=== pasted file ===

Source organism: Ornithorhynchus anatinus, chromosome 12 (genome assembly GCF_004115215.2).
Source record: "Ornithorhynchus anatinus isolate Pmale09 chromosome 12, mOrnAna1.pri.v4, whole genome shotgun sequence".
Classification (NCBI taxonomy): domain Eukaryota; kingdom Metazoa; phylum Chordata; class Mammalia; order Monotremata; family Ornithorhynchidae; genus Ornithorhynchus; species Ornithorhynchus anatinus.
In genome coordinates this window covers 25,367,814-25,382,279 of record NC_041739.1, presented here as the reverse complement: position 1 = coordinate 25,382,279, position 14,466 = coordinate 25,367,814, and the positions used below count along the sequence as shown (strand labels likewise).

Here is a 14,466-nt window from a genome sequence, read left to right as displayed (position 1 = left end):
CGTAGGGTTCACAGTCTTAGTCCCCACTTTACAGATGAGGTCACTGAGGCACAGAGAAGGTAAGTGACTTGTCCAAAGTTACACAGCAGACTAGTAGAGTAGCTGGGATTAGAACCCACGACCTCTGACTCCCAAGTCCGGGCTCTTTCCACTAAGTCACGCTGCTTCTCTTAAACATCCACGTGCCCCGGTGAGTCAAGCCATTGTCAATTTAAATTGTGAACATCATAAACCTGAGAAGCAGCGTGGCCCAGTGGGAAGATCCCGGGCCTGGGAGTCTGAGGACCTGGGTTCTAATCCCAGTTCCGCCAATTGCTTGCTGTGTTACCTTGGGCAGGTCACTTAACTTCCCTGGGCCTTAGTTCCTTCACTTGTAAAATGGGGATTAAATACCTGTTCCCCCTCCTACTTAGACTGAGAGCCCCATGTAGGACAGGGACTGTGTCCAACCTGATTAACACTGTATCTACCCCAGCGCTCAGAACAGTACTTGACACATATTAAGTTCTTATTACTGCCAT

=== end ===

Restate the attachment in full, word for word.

Source organism: Ornithorhynchus anatinus, chromosome 12 (genome assembly GCF_004115215.2).
Source record: "Ornithorhynchus anatinus isolate Pmale09 chromosome 12, mOrnAna1.pri.v4, whole genome shotgun sequence".
Classification (NCBI taxonomy): domain Eukaryota; kingdom Metazoa; phylum Chordata; class Mammalia; order Monotremata; family Ornithorhynchidae; genus Ornithorhynchus; species Ornithorhynchus anatinus.
In genome coordinates this window covers 25,367,814-25,382,279 of record NC_041739.1, presented here as the reverse complement: position 1 = coordinate 25,382,279, position 14,466 = coordinate 25,367,814, and the positions used below count along the sequence as shown (strand labels likewise).

Here is a 14,466-nt window from a genome sequence, read left to right as displayed (position 1 = left end):
CGTAGGGTTCACAGTCTTAGTCCCCACTTTACAGATGAGGTCACTGAGGCACAGAGAAGGTAAGTGACTTGTCCAAAGTTACACAGCAGACTAGTAGAGTAGCTGGGATTAGAACCCACGACCTCTGACTCCCAAGTCCGGGCTCTTTCCACTAAGTCACGCTGCTTCTCTTAAACATCCACGTGCCCCGGTGAGTCAAGCCATTGTCAATTTAAATTGTGAACATCATAAACCTGAGAAGCAGCGTGGCCCAGTGGGAAGATCCCGGGCCTGGGAGTCTGAGGACCTGGGTTCTAATCCCAGTTCCGCCAATTGCTTGCTGTGTTACCTTGGGCAGGTCACTTAACTTCCCTGGGCCTTAGTTCCTTCACTTGTAAAATGGGGATTAAATACCTGTTCCCCCTCCTACTTAGACTGAGAGCCCCATGTAGGACAGGGACTGTGTCCAACCTGATTAACACTGTATCTACCCCAGCGCTCAGAACAGTACTTGACACATATTAAGTTCTTATTACTGCCAT